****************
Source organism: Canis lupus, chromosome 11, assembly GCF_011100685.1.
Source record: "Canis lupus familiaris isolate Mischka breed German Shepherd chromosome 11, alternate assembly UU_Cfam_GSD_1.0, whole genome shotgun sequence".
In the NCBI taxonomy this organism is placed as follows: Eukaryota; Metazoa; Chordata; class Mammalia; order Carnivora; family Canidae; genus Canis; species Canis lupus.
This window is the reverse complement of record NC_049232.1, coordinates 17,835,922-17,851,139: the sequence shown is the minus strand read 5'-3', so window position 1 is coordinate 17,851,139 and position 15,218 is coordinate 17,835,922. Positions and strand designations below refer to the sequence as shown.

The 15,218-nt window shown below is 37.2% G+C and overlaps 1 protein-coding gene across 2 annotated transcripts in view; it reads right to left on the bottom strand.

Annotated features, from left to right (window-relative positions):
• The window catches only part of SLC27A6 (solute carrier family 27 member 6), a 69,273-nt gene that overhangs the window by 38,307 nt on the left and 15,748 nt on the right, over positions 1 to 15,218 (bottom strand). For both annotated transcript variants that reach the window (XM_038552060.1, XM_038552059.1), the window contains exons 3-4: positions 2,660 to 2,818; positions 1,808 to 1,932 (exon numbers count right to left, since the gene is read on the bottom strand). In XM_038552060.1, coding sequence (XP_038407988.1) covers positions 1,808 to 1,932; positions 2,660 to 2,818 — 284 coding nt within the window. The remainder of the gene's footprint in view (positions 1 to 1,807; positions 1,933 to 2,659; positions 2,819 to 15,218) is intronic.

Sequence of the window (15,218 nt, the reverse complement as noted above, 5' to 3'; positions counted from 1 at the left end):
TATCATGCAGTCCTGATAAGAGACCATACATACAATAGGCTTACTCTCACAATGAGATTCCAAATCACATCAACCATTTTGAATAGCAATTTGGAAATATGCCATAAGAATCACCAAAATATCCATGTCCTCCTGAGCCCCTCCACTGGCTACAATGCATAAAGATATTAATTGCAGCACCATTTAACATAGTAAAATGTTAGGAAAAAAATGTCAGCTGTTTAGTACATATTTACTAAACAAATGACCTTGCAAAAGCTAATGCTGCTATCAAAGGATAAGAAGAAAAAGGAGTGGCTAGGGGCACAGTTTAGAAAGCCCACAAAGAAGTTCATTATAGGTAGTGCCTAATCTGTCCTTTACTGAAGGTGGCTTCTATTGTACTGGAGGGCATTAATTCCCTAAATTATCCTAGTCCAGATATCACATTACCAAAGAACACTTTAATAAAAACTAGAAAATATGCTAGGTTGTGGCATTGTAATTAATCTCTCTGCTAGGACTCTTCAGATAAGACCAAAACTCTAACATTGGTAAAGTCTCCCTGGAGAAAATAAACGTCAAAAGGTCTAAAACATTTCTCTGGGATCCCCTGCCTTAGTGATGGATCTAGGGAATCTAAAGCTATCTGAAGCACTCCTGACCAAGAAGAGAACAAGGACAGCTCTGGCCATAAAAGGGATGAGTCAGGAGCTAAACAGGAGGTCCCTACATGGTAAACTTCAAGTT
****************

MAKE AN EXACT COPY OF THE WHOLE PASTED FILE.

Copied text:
Source organism: Canis lupus, chromosome 11, assembly GCF_011100685.1.
Source record: "Canis lupus familiaris isolate Mischka breed German Shepherd chromosome 11, alternate assembly UU_Cfam_GSD_1.0, whole genome shotgun sequence".
In the NCBI taxonomy this organism is placed as follows: Eukaryota; Metazoa; Chordata; class Mammalia; order Carnivora; family Canidae; genus Canis; species Canis lupus.
This window is the reverse complement of record NC_049232.1, coordinates 17,835,922-17,851,139: the sequence shown is the minus strand read 5'-3', so window position 1 is coordinate 17,851,139 and position 15,218 is coordinate 17,835,922. Positions and strand designations below refer to the sequence as shown.

The 15,218-nt window shown below is 37.2% G+C and overlaps 1 protein-coding gene across 2 annotated transcripts in view; it reads right to left on the bottom strand.

Annotated features, from left to right (window-relative positions):
• The window catches only part of SLC27A6 (solute carrier family 27 member 6), a 69,273-nt gene that overhangs the window by 38,307 nt on the left and 15,748 nt on the right, over positions 1 to 15,218 (bottom strand). For both annotated transcript variants that reach the window (XM_038552060.1, XM_038552059.1), the window contains exons 3-4: positions 2,660 to 2,818; positions 1,808 to 1,932 (exon numbers count right to left, since the gene is read on the bottom strand). In XM_038552060.1, coding sequence (XP_038407988.1) covers positions 1,808 to 1,932; positions 2,660 to 2,818 — 284 coding nt within the window. The remainder of the gene's footprint in view (positions 1 to 1,807; positions 1,933 to 2,659; positions 2,819 to 15,218) is intronic.

Sequence of the window (15,218 nt, the reverse complement as noted above, 5' to 3'; positions counted from 1 at the left end):
TATCATGCAGTCCTGATAAGAGACCATACATACAATAGGCTTACTCTCACAATGAGATTCCAAATCACATCAACCATTTTGAATAGCAATTTGGAAATATGCCATAAGAATCACCAAAATATCCATGTCCTCCTGAGCCCCTCCACTGGCTACAATGCATAAAGATATTAATTGCAGCACCATTTAACATAGTAAAATGTTAGGAAAAAAATGTCAGCTGTTTAGTACATATTTACTAAACAAATGACCTTGCAAAAGCTAATGCTGCTATCAAAGGATAAGAAGAAAAAGGAGTGGCTAGGGGCACAGTTTAGAAAGCCCACAAAGAAGTTCATTATAGGTAGTGCCTAATCTGTCCTTTACTGAAGGTGGCTTCTATTGTACTGGAGGGCATTAATTCCCTAAATTATCCTAGTCCAGATATCACATTACCAAAGAACACTTTAATAAAAACTAGAAAATATGCTAGGTTGTGGCATTGTAATTAATCTCTCTGCTAGGACTCTTCAGATAAGACCAAAACTCTAACATTGGTAAAGTCTCCCTGGAGAAAATAAACGTCAAAAGGTCTAAAACATTTCTCTGGGATCCCCTGCCTTAGTGATGGATCTAGGGAATCTAAAGCTATCTGAAGCACTCCTGACCAAGAAGAGAACAAGGACAGCTCTGGCCATAAAAGGGATGAGTCAGGAGCTAAACAGGAGGTCCCTACATGGTAAACTTCAAGTT